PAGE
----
FMCSA relies on the medical examiner's clinical judgment to decide whether additional information should be obtained from the driver's treating physician. Deliberate omission or falsification of information may invalidate the examination and any certificate issued based on it. A civil penalty may also be levied against the driver either for making a false statement of for concealing a disqualifying condition.

Notwithstanding the impact that obvious conditions such as blindness or the inability to hear have on a trucker's performance, the main issue that regulators are trying to protect the public from is incapacitated truck drivers. Whether a truck driver has a heart attack, a seizure, slips into a diabetic coma, or falls asleep at the wheel caused by a sleep apnea-induced lack of sleep the night before, the one hazard that all of these conditions present is that the driver loses the ability to control his vehicle, and usually it happens rather abruptly. Since this happens with surprising regularity and perhaps hundreds of accidents each year are caused by truckers who become incapacitated behind the wheel, clearly such intervention by the government represents a necessary interference.

Who Conducts Truck Driver Physicals?

According to the Federal Motor Carrier Safety Administration, physical examination for truck drivers have to be conducted by a licensed "medical examiner." The term medical examiner used in the common vernacular refers to someone who examines corpses, but in the language of the Federal Motor Carriers Safety Act, this term of art simply means "medical professional," for lack of a better explanation. The types of "medical examiners" that are legally allowed to conduct a physical are:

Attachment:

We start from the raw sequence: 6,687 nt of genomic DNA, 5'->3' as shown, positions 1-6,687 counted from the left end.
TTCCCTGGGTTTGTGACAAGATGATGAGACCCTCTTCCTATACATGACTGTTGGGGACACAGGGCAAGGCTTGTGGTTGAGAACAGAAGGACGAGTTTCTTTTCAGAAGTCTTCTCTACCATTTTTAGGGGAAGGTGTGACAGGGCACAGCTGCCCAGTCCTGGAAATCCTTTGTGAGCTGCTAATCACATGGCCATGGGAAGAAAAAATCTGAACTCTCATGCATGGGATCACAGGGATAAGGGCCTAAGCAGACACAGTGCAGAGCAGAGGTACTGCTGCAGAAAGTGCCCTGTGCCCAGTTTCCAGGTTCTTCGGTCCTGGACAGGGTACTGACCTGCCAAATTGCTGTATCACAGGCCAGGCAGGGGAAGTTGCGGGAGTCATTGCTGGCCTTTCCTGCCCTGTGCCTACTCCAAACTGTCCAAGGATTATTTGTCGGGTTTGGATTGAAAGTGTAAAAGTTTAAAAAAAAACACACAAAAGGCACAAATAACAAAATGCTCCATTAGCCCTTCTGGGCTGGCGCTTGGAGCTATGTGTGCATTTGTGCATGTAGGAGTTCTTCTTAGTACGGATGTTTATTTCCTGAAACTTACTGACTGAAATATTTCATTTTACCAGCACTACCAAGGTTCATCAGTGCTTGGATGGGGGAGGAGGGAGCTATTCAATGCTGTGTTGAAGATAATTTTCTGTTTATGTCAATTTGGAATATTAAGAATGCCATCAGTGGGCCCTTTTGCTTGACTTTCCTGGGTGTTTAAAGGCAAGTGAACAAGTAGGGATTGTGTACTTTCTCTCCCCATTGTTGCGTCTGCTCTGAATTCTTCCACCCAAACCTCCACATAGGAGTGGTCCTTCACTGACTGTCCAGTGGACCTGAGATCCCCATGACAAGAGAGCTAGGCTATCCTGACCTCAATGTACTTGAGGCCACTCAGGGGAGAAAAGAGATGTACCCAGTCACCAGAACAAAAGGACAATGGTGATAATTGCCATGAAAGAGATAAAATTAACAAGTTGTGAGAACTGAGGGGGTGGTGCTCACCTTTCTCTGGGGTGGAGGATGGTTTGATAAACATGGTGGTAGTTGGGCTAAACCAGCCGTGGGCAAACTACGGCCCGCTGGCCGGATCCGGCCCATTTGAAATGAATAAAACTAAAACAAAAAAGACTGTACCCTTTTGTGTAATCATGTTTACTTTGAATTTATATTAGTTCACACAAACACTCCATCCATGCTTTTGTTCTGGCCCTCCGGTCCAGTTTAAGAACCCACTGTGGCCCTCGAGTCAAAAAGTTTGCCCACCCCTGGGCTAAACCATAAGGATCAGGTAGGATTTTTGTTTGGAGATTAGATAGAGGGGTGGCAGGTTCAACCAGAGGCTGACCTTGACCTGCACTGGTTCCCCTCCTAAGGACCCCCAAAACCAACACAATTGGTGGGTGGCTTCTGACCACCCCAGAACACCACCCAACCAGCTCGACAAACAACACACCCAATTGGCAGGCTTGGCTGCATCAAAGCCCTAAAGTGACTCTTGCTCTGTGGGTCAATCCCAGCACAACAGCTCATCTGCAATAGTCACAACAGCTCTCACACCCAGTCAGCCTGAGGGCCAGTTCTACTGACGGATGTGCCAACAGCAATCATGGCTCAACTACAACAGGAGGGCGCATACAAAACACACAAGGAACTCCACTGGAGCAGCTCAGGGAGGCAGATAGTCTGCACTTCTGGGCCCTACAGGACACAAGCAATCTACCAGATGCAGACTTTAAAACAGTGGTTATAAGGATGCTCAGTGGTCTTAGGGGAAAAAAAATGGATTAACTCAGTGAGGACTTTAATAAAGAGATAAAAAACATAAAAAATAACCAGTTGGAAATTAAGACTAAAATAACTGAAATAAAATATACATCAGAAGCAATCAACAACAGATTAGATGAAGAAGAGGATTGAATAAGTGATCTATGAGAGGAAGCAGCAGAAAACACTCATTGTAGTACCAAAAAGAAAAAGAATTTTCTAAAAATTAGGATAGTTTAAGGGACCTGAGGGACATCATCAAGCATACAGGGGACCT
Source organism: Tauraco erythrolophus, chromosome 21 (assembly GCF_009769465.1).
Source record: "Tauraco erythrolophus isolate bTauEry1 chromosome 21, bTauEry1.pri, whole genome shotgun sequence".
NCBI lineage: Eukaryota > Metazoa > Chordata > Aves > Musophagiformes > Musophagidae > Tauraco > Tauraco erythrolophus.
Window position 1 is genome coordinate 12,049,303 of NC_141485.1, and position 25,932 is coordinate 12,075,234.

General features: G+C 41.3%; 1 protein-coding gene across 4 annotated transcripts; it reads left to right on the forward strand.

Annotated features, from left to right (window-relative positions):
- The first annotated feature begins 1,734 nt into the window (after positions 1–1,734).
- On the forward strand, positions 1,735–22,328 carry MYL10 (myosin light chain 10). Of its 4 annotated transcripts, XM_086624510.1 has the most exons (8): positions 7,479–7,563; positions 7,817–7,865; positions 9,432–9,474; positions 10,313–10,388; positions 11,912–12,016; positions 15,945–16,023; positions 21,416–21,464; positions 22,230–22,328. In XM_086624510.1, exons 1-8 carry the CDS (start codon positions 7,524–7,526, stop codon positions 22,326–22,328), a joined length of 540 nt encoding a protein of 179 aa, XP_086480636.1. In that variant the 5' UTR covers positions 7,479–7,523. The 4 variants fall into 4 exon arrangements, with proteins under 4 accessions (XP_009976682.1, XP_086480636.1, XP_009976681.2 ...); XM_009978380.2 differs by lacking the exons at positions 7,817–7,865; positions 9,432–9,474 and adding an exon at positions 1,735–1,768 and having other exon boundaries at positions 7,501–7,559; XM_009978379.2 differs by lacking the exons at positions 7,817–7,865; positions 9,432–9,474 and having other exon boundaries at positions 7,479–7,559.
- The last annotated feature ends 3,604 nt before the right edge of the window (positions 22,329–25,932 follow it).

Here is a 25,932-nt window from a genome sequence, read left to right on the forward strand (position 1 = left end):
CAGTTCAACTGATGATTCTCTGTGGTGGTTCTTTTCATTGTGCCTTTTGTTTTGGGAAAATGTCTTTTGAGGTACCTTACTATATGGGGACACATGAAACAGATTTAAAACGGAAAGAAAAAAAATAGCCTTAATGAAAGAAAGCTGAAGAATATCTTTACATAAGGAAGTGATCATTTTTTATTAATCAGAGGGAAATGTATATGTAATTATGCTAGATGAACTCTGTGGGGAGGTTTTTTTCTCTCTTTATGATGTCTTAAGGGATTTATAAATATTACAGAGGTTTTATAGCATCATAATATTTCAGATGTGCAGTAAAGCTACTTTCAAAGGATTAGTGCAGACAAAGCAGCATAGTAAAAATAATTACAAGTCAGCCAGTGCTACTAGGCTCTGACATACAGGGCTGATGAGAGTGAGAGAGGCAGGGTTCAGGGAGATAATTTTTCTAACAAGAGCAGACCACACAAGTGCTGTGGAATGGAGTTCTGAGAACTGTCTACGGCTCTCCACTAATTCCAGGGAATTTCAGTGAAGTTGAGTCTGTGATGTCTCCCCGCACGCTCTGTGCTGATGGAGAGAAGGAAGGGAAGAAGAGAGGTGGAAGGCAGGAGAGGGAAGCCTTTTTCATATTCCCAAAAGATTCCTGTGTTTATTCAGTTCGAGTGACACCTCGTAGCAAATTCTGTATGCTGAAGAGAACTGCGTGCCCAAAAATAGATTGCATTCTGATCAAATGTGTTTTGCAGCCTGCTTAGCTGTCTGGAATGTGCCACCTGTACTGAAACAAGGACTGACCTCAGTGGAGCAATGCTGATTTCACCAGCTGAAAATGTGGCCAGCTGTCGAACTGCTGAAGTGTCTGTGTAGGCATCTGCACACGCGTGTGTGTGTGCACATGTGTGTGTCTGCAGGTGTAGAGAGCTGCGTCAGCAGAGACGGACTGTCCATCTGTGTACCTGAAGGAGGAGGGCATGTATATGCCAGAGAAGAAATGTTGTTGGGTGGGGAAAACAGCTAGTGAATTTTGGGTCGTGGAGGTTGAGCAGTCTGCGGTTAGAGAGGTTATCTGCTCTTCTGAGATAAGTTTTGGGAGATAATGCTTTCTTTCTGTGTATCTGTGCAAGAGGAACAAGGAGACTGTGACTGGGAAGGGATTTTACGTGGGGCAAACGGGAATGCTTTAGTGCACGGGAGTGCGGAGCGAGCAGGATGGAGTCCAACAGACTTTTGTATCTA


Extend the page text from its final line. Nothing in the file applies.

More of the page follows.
• Doctors of Medicine
  • Doctors of Osteopathy
  • Physician Assistants
  • Advanced Practice Nurses
  • Doctors of Chiropractic

As you would imagine, federal law also specifies how the physical exam is to be performed. The foundation of the exam is Form MCSA-5875; the standardized medical examination form to be used by doctors when evaluating a trucker's fitness.

Here is an example of the Form MCSA-5875:

Medical exam form used for truck drivers.
Click on the image to see the full-sized version of the form.

How does a truck driver's physical exam play into a commercial truck accident lawsuit?

Regarding this importance of the DOT physical examination, the FMCSA says:

The FMCSA physical examination is required to help ensure that a person is medically qualified to safely operate a CMV. In the interest of public safety, CMV drivers are held to higher physical, mental and emotional standards than passenger car drivers.